Synchronicity. Seeing through a child's eyes. Cooking pancakes for my son on New Year's morning two years ago, right after giving me 'pinch, punch first of the month', he asked me 'when we die, the world won't remember us, will they?' I told him that we all have worlds we make around ourselves, where we will be remembered, even when things, like books and poems and articles and show tapes and blogs, have disappeared. And that someday he would tell his children about their grandad they may have never met, and maybe tell them how he learned to make pancakes from me. And he said 'never mind, dad'....

But I do mind. We can't go home again? Kev didn't get to choose his own words? But for him, home is going to be present in all those memories all of us and so many other people share of him, home will be in all those he reached, and touched, made smile, and entertained. I don't have that many close friends. I've just lost one. But wherever my friend is now, I like to think that he is home.

Which leads us to the reading, from the 23rd psalm, and please join in: 
 
The Lord is my shepherd; I shall not want.
He makes me to lie down in green pastures: he leads me beside the still waters.
He restores my soul: he leads me in the paths of righteousness for his name's sake.
Yea, though I walk through the valley of the shadow of death, I will fear no evil: 
for you are with me; your rod and your staff they comfort me.
You prepare a table before me in the presence of my enemies: you anoint my head with oil; 
my cup runs over. 
Surely goodness and mercy shall follow me all the days of my life: 
and I will dwell in the house of the Lord for ever.

-end-

If you're still interested, here are the stories I left out.  They pick up from
'I've told a lot of stories about Kev lately, 

{ but I'll repeat this one cause it's at the root of why we stayed friends for more than 20 years.

Kev and I had been covering World League of American football in the spring. That summer, Sky decided to replace me with Kev as host of the NFL in the fall, and being Sky they didn't bother to tell me. Kev and I had lunch one day and talked mostly about his future. Later, after I'd luckily gone to Channel 5's late night, I bumped into Kev and told him I had no hard feelings; Sky offered him the job and that's fair enough, I just was surprised he hadn't mentioned it to me. 'But I thought they'd told you and you were just being polite and not mentioning it', he said. And then he shook his head and said 'Sky B Sky' and the truth of it (and the pun on BSkyB) made me laugh. It became a catch phrase and I still use it.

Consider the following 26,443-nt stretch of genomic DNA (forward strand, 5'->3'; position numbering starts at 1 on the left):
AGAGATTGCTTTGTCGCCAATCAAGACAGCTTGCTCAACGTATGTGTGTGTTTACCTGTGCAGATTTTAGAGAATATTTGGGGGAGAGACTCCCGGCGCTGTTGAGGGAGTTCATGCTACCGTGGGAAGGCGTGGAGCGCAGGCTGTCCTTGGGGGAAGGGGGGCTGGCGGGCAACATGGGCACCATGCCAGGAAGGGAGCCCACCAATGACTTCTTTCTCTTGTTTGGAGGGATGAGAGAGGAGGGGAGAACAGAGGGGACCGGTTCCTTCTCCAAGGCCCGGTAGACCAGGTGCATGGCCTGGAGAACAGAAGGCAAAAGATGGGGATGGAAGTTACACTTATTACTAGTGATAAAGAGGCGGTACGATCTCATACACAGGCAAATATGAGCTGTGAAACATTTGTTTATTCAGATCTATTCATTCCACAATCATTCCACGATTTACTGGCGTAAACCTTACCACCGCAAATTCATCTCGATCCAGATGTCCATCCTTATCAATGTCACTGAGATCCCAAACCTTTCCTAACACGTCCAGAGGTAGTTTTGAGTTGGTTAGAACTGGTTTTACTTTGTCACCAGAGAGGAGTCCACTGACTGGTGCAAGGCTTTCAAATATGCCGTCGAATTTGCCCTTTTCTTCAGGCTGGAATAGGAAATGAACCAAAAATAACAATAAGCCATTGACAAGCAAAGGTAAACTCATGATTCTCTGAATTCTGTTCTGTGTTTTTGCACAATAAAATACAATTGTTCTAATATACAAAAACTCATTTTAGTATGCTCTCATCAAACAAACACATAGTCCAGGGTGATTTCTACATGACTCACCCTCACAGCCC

We still did NFL Europe together, where I got Cadled (see this post), when Kev would tell you he was going to ask you a certain question, then ask you something completely different, and sit chuckling off camera while you spun your wheels. The best times were when he'd drive me home afterwards, and we'd talk. Sometimes we were even serious. I do tend to stew on things. One time I ended a worry about something by asking rhetorically, why can't they just do the right thing? Kevin burst out laughing. People gonna do what they do, he said. Nothing you can do about it.

My favourite gig with Kev was one he got for me. We did Euroleague basketball for Showtime Sport, each doing solo commentary on one game a week, then doing the Final Four together, my doing play by play and Kev colour. I rarely Cadled him, but I got to set him up to analyse the sport he loved so much and was so knowledgeable about. Kev was a good coach because he was a people person, but he was a great coach because he could also take apart the game} 

I sometimes tell people I'm happy I don't have to work for a living. When I was working with Kev, it certainly never seemed like working. RIP my man. My condolences to his family and friends, and my grateful thanks to Lorraine, his widow, for being asked to be a part of his goodbye.